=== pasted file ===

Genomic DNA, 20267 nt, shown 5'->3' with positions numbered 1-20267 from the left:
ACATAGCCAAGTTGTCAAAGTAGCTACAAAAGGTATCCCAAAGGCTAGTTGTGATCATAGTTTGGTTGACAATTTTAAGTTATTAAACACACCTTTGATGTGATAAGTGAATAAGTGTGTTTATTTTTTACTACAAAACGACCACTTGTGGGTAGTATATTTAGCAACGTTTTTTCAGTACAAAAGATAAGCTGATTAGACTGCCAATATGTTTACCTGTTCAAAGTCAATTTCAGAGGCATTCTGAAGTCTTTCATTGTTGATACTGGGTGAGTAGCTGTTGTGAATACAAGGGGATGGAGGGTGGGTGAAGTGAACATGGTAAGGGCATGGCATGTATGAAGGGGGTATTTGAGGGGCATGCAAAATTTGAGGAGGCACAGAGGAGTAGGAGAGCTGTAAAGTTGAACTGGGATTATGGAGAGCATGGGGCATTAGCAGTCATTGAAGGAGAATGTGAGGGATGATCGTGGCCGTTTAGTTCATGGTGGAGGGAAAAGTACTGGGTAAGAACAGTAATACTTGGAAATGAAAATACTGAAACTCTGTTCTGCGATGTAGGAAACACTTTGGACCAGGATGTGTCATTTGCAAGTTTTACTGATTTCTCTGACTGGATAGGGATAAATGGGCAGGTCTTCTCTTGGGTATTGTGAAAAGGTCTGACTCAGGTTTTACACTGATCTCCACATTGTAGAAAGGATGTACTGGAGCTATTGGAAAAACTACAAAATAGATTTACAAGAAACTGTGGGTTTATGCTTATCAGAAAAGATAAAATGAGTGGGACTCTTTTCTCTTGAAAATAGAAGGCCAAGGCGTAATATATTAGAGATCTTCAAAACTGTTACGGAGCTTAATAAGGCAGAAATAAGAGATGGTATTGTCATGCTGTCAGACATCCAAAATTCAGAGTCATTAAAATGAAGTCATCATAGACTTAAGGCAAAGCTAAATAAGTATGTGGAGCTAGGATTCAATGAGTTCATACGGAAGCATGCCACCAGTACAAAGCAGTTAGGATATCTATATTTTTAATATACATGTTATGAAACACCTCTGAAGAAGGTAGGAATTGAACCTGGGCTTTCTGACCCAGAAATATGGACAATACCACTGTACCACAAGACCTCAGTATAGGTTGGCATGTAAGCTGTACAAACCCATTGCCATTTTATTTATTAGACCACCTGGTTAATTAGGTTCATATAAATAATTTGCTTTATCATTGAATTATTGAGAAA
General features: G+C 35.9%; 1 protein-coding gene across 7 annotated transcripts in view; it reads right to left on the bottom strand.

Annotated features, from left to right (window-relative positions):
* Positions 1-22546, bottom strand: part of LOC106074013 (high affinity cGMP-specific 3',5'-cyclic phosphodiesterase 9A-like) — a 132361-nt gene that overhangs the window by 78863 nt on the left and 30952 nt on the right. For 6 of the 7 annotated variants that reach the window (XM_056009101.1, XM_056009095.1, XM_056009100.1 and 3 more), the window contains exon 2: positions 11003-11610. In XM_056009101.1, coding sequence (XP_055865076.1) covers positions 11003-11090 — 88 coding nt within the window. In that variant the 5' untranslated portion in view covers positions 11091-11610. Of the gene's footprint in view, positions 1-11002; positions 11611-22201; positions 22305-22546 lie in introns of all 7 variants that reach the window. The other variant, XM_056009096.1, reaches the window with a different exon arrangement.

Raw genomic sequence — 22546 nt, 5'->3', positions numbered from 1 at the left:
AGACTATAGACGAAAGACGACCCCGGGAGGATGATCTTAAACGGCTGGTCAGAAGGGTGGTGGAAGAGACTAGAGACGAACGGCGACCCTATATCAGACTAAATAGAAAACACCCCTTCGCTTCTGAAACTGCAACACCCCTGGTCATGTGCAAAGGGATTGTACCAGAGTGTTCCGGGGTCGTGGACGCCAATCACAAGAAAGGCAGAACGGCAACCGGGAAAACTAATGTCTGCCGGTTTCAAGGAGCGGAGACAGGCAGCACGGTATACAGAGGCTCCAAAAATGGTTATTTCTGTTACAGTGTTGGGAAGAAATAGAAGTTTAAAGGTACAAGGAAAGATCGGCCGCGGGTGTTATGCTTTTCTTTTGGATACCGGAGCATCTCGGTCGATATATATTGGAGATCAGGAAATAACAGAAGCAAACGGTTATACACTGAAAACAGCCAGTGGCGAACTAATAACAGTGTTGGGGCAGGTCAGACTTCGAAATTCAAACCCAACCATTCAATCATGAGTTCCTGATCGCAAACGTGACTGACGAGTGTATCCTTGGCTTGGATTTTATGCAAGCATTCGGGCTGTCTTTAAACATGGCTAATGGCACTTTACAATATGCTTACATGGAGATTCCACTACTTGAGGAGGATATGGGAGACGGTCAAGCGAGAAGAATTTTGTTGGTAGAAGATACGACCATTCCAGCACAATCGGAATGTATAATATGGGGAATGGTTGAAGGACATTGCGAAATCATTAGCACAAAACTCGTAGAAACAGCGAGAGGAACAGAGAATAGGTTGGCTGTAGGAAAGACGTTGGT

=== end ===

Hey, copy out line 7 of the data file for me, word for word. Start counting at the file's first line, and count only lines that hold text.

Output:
AGACTATAGACGAAAGACGACCCCGGGAGGATGATCTTAAACGGCTGGTCAGAAGGGTGGTGGAAGAGACTAGAGACGAACGGCGACCCTATATCAGACTAAATAGAAAACACCCCTTCGCTTCTGAAACTGCAACACCCCTGGTCATGTGCAAAGGGATTGTACCAGAGTGTTCCGGGGTCGTGGACGCCAATCACAAGAAAGGCAGAACGGCAACCGGGAAAACTAATGTCTGCCGGTTTCAAGGAGCGGAGACAGGCAGCACGGTATACAGAGGCTCCAAAAATGGTTATTTCTGTTACAGTGTTGGGAAGAAATAGAAGTTTAAAGGTACAAGGAAAGATCGGCCGCGGGTGTTATGCTTTTCTTTTGGATACCGGAGCATCTCGGTCGATATATATTGGAGATCAGGAAATAACAGAAGCAAACGGTTATACACTGAAAACAGCCAGTGGCGAACTAATAACAGTGTTGGGGCAGGTCAGACTTCGAAATTCAAACCCAACCATTCAATCATGAGTTCCTGATCGCAAACGTGACTGACGAGTGTATCCTTGGCTTGGATTTTATGCAAGCATTCGGGCTGTCTTTAAACATGGCTAATGGCACTTTACAATATGCTTACATGGAGATTCCACTACTTGAGGAGGATATGGGAGACGGTCAAGCGAGAAGAATTTTGTTGGTAGAAGATACGACCATTCCAGCACAATCGGAATGTATAATATGGGGAATGGTTGAAGGACATTGCGAAATCATTAGCACAAAACTCGTAGAAACAGCGAGAGGAACAGAGAATAGGTTGGCTGTAGGAAAGACGTTGGT